10 Ways to Love Your Brain

Alzheimer’s disease isn’t an easy topic. And while the jury’s still out on much of the disease’s intricacies, growing evidence shows there are certain healthy habits that can reduce the risk of cognitive decline.

According to the Alzheimer’s Association, it’s never too early or too late to incorporate and combine healthy habits to achieve maximum benefit for the brain and body. Here are their top 10 tips:

1. Challenge your mind. Be curious! Put your brain to work and do something that is new for you. Learn a new skill. Try something artistic. Challenging your mind may have short- and long-term benefits for your brain.

2. Stay in school. Education reduces the risk of cognitive decline and dementia. Encourage youth to stay in school and pursue the highest level of training possible. Continue your own education by taking a class at a local library or college, or online.

3. Get moving. Engage in regular exercise. This includes activities that raise your heart rate and increase blood flow to the brain and body. Find ways to build more movement into your day — walking, dancing, gardening — whatever works for you.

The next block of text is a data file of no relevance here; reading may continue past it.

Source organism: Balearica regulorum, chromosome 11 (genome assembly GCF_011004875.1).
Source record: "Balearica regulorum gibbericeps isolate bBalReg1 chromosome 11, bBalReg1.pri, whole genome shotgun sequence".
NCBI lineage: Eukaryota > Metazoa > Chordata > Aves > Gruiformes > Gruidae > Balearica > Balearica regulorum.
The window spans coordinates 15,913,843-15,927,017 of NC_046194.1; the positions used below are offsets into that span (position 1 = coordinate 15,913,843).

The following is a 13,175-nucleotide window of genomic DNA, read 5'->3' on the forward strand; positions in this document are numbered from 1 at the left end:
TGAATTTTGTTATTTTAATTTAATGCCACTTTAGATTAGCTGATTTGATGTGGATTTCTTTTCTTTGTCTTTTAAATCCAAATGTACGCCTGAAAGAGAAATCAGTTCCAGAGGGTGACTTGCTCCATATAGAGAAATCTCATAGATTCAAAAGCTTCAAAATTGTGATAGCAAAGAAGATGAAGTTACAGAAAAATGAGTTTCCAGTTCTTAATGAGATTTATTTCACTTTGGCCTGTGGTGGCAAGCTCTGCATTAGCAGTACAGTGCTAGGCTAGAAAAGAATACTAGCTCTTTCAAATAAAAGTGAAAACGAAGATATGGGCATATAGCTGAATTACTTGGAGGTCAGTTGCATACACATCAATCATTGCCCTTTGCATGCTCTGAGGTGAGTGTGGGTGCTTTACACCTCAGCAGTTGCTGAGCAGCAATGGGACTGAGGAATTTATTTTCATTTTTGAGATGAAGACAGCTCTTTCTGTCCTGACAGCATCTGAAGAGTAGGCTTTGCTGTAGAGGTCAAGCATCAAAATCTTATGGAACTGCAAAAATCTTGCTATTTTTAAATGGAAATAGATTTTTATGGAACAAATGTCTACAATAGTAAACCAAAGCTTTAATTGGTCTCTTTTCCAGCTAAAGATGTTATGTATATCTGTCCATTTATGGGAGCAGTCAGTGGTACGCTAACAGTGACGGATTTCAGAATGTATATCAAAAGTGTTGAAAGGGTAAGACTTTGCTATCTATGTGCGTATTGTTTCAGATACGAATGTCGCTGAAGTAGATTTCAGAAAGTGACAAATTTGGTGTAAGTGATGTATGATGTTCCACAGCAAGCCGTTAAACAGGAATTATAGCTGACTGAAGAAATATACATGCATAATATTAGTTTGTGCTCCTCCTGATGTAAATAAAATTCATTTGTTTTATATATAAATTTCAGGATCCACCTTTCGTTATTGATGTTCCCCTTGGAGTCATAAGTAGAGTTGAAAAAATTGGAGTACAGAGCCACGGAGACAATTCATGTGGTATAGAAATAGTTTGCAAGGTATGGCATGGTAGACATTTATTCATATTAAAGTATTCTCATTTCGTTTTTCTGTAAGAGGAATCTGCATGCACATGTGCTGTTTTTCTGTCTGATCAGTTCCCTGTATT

4. Protect your head. Help prevent an injury to your head. Wear a helmet for activities like biking, and wear a seatbelt. Protect yourself while playing sports. Do what you can to prevent falls, especially for older adults.

5. Be smoke-free. Quitting smoking can lower the risk of cognitive decline back to levels similar to those who have not smoked. It’s never too late to stop.

6. Control your blood pressure. Medications can help lower high blood pressure. And healthy habits like eating right and physical activity can help, too. Work with a health care provider to control your blood pressure.

7. Manage diabetes. Type 2 diabetes can be prevented or controlled by eating healthier, increasing physical activity and taking medication, if necessary.

8. Eat right. Eating healthier foods can help reduce your risk of cognitive decline. This includes more vegetables and leaner meats/proteins, along with foods that are less processed and lower in fat. Choose healthier meals and snacks that you enjoy and are available to you.

9. Maintain a healthy weight. Talk to your health care provider about the weight that is healthy for you. Other healthy habits on this list — eating right, exercising and sleeping well — can help with maintaining a healthy weight.

10. Sleep well. Good quality sleep is important for brain health. Stay off screens before bed and make your sleep space as comfortable as possible. Do all you can to minimize disruptions. If you have any sleep-related problems, such as sleep apnea, talk to a health care provider.

To learn more about bettering your cognitive health, visit the Alzheimer’s Association website

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